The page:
Pot calls the kettle 'partisan'

In this Friday, March 15, 2013 photo, Steven Fulop talks to The Associated Press at his campaign headquarters in Jersey City, N.J.
In this Friday, March 15, 2013 photo, Steven Fulop talks to The Associated Press at his campaign headquarters in Jersey City, N.J.
In politics, when officials are caught doing something wrong, it's only natural to wonder whether they've engaged in similar misconduct before. Were the misdeeds the exception or the rule? Is there a pattern of transgressions or a lone incident?
When it comes to New Jersey Gov. Chris Christie's (R) bridge scandal, it's clear the governor wants the public to believe that the misconduct was a rare lapse, completely at odds with the above-board way in which the governor's team generally operates.
The problem, of course, is that Fort Lee wasn't the only community targeted for political retribution. Yesterday, Jersey City Mayor Steve Fulop (D) produced emails documenting what happened after he failed to endorse Christie's re-election campaign. As Rachel explained on the show last night, the governor's team, led by none other than Bridget Kelly, arranged a series of meetings for Fulop to meet with department heads and state agencies to discuss his community's needs: "The state commissioner of transportation, the state treasurer, the guy who's heading up post-Hurricane Sandy recovery efforts for the whole state, the commissioner who handles all local government issues, the head of the economic development authority for the whole state. They're all going to come to Jersey City to meet with the new mayor."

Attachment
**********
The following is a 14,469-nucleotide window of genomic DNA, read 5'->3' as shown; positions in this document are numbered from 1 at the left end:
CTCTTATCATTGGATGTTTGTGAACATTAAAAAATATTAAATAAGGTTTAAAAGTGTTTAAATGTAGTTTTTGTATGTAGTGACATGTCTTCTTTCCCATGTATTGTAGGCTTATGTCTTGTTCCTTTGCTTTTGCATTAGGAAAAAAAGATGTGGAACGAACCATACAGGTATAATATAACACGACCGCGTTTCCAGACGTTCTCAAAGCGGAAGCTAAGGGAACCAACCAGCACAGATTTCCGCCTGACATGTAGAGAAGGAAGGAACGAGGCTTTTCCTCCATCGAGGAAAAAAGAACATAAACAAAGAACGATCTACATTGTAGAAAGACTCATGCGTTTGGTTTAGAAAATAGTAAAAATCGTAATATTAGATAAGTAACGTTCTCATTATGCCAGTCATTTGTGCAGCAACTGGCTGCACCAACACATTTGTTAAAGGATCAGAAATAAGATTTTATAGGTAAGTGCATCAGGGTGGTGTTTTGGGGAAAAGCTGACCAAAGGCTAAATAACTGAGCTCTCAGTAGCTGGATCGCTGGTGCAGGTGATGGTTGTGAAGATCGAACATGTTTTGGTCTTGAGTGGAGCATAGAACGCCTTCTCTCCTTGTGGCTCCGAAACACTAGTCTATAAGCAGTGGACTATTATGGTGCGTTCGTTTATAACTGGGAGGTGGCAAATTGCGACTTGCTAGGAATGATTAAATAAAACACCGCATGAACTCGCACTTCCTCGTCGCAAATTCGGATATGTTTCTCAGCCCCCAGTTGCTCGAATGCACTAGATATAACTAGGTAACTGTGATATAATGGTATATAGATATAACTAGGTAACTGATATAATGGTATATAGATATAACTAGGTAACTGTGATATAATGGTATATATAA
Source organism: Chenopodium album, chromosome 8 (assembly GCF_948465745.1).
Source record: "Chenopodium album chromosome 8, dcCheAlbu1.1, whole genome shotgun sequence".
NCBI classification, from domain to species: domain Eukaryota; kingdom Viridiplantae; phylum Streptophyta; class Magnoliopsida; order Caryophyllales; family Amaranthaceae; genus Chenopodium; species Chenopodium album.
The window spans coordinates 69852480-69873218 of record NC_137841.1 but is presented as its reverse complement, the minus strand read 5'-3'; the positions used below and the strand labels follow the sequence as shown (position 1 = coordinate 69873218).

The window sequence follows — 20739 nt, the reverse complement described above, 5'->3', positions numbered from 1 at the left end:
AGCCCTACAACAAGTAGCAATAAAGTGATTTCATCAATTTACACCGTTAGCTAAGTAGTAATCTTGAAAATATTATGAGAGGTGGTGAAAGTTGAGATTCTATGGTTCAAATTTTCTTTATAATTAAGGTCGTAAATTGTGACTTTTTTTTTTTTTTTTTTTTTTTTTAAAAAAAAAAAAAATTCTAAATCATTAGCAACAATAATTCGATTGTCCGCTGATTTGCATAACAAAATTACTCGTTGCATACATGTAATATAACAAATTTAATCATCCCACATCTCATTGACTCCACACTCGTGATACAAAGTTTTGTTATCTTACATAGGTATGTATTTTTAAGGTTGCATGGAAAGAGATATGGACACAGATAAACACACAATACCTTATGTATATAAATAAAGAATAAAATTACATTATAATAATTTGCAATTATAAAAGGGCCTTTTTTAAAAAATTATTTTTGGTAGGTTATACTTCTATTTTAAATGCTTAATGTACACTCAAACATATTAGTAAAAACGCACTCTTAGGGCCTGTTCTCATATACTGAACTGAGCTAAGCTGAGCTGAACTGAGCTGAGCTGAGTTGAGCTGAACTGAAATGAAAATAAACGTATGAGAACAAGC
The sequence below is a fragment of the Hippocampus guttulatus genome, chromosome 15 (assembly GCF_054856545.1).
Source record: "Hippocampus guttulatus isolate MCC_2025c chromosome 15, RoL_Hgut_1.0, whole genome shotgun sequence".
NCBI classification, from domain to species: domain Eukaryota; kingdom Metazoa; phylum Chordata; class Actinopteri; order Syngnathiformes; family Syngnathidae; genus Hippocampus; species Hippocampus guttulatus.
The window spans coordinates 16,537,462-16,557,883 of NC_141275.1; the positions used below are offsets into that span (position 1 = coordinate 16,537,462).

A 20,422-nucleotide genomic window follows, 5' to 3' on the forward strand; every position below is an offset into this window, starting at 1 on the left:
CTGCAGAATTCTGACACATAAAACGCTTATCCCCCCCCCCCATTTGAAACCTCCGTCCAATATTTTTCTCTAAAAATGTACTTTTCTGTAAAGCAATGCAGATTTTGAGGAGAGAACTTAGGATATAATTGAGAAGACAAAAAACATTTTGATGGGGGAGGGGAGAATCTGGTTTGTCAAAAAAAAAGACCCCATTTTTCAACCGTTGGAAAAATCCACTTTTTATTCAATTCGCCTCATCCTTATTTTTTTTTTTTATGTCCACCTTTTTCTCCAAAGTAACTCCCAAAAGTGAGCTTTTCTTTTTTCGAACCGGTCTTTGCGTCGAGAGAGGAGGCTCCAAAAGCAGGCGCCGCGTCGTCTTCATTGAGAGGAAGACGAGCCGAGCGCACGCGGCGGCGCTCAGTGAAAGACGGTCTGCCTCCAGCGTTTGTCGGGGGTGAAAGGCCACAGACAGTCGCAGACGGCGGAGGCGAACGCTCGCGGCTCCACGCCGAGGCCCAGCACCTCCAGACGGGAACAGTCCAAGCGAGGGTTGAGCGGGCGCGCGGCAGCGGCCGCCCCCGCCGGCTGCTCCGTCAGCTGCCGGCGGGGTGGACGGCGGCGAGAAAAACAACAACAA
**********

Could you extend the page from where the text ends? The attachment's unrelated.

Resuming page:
That is, right up until the Democratic mayor says he's not going to endorse the Republican governor's campaign. Within an hour, agency heads cancel their meetings with Fulop without explanation. Within a few days, literally all of the meetings between Jersey City's mayor and the state officials -- discussions that had been months in the making, dealing with departments in state government that had nothing to do with the campaign -- were off.
Christie aides would later boast that they were maintaining "radio silence," ignoring the mayor's request for information, treating him the way they treated Fort Lee's mayor after the governor's office imposed crippling traffic that paralyzed the community. [Update: To clarify, the Jersey City incident happened before the Fort Lee traffic.]
It's simply implausible to think the non-endorsement and the silent treatment are unrelated. Yesterday, however, a Christie spokesperson responded to the story.
The pitch? That Mayor Fulop, the one who was punished for having the audacity to support a different gubernatorial candidate, was being "partisan."

The feud between Gov. Chris Christie and Jersey City Mayor Steve Fulop kicked into higher gear today, with a Christie spokesman accusing the mayor of engaging in "partisan politics." Colin Reed, a Christie spokesman, today blasted Fulop, hours after the mayor released emails and text messages that back up the mayor's contention that state officials canceled a series of meetings it set up with Fulop last July. [...] "Mayor Fulop's words and actions must be viewed through the lens of partisan politics and his attempt to advance his own personal agenda," Reed said in a statement.

Look, whether or not Christie and Fulop get along is irrelevant. Their "feud" may have political implications in New Jersey, but what emerged yesterday is clear evidence that the governor's team retaliated against a mayor because the mayor refused to play ball with Christie's re-election campaign. It's a story that warrants a legitimate response.
And so we're left with two truths. First, Team Christie apparently can't explain why they engaged in this retribution. If the governor's aides had a compelling defense, they probably would have shared it by now.
Second, the same administration that appears to use public resources as chips in a high-stakes game nevertheless feels comfortable complaining about others being "partisan." Irony weeps.
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